3 Financial Considerations Seniors Should Make When Purchasing a New Home

Seniors choose to purchase new homes in retirement for several reasons. Some choose to move because they don’t need all the space their current home has. Some move because it is too expensive to pay energy and utility bills for a large house. Some move to smaller homes that will make it easier for them to manage and maintain as they get older. No matter the reason for your move to a new home, there are three financial considerations you should make when you do so.

  1. Compare the Costs of Remaining in Your Current Home to Purchasing a New Home

The best way to determine whether purchasing a new home later in life is a good financial move is to compare the costs of remaining where you are to purchasing a new house. For many seniors who choose to downsize, they improve their income and cut expenses, according to Boston College’s Center for Retirement Research program director Steven A. Sass. According to the research, downsizing from a $250,000 house to a $150,000 house increases yearly income by $3,000 and reduces annual expenses by $3,250, which saves seniors $6,250 a year.

Aging in place is among the top trends of the past year for senior housing. For seniors who choose to age in place in a new, smaller home, those yearly savings can help them make the home modifications they will need to spend the rest of their lives in the comfort of their own homes. For example, they can hire a contractor to modify a bathroom to feature a walk-in tub or shower, to modify a kitchen with lower upper cabinets and a more accessible sink, and to replace flooring such as carpeting that can pose a tripping hazard with skid-free tile.


  1. Understand the Hidden Costs of Downsizing

Of course, there are some costs of downsizing that seniors should consider. When you begin the process of selling your current home and purchasing a new one, you will have to consider the cost of hiring a realtor and the commission she will make when you sell your home. You also need to consider the costs of moving, the energy bills for your new home, and the cost of any modifications or accommodations you want to make.

If your current home is paid off and you have built up equity, you likely will be able to use the money from the sale to cover your closing costs on your new home, pay for your new smaller home, and cover your moving expenses. You can discuss these financial challenges with your realtor, a financial advisor, or a mortgage lender before you make the decision to purchase a new home.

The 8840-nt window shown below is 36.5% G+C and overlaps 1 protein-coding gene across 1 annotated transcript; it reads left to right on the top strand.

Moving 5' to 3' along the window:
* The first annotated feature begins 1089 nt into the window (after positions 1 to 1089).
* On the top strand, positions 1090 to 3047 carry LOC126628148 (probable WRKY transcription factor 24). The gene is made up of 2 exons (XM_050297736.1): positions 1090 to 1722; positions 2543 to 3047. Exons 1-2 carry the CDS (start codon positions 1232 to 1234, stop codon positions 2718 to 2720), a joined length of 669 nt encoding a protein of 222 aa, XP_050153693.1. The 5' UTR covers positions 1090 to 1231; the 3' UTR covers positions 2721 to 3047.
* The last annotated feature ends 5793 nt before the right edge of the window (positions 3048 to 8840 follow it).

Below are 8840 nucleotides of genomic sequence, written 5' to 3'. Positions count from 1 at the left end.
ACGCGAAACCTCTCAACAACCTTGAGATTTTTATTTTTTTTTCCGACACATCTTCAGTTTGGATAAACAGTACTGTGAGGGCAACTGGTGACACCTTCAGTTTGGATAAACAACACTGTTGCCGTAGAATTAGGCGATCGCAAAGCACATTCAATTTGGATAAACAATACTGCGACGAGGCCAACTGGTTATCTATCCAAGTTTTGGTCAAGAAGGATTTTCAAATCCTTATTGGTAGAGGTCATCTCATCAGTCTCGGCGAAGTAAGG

1. Do Your Homework When It Comes to Moving Costs

Another reason that downsizing is a financially attractive option is that the less you move, the less you pay. When you move to a smaller home, you should study the floor plans and understand exactly how much room your new house has. Then, organize and sort your belongings and determine which to donate, which to sell, and which to keep. For seniors who consider this a daunting task, it is a good idea to hire a senior move manager or rely on family members for help. The key is to start early, keep the most sentimental items but avoid cluttering your new home, and take advantage of the extra income you can make from having a moving sale.

Moving costs may be more than you bargain for, so it’s a smart idea to do your homework and understand what the average moving costs are. Of course, the further you move and the more stuff you take with you, the higher the cost of the move. The American Moving and Storage Association states the average cost of an interstate household move is about $4,300 and the average cost of an intrastate move is about $2,300. If you hire a full-service moving company, you can expect to pay more. Of course, relying on family members to help you move saves money, but you put your loved ones (and your belongings) at risk because they do not have the proper equipment or experience to move you safely.


There are several financial considerations seniors should make when purchasing a new home. Look at the costs of remaining in your current home compared to those associated with purchasing a new one, the hidden costs of downsizing, and moving costs when making your decision.

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